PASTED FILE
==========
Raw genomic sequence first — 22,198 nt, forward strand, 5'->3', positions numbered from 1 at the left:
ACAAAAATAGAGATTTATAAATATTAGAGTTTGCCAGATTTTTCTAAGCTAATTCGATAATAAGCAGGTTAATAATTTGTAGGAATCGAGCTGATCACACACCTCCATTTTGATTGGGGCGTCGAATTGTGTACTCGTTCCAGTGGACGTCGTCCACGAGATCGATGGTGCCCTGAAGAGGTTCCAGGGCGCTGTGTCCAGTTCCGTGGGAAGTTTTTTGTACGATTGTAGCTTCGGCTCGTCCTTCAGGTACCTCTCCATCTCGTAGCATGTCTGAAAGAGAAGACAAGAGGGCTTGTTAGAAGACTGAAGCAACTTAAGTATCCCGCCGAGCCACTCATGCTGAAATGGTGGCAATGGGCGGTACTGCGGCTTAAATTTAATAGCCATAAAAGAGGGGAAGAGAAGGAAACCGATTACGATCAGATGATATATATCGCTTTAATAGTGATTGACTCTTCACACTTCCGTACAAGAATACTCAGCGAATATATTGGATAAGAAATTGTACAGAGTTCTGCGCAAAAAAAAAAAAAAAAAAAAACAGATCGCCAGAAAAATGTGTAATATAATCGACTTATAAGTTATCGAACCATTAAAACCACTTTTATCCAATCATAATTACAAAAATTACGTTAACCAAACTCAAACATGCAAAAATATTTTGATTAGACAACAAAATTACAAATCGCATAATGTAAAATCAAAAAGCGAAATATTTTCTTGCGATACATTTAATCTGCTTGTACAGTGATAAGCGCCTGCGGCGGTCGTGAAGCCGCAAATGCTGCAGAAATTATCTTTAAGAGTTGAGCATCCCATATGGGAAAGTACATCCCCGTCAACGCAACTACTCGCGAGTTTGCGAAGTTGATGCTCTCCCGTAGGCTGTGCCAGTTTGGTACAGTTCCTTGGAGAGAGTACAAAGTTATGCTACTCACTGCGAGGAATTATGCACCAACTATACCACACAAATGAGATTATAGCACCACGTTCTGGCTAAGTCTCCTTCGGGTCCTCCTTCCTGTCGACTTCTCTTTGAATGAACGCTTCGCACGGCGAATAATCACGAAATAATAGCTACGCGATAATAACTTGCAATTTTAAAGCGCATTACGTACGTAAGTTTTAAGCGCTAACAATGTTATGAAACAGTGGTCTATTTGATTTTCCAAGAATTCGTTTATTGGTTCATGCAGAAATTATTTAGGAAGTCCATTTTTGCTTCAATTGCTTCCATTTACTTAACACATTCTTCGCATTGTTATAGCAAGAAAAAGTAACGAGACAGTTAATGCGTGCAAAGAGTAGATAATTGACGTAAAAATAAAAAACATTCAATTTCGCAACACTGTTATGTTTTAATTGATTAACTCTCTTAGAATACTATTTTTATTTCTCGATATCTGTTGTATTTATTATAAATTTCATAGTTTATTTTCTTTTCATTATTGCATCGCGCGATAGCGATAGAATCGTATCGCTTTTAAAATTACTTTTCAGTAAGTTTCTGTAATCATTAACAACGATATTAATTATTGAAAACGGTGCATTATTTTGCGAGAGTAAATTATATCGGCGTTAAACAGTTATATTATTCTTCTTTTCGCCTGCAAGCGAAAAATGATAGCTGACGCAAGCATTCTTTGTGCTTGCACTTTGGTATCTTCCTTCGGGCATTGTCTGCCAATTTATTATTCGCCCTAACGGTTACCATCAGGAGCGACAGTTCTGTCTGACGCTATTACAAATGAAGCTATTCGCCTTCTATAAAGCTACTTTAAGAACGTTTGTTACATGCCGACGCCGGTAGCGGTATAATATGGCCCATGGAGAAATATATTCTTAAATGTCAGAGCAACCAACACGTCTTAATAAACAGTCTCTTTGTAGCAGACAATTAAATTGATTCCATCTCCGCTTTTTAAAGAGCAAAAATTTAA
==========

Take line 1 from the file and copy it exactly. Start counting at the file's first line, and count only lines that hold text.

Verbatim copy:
Raw genomic sequence first — 22,198 nt, forward strand, 5'->3', positions numbered from 1 at the left: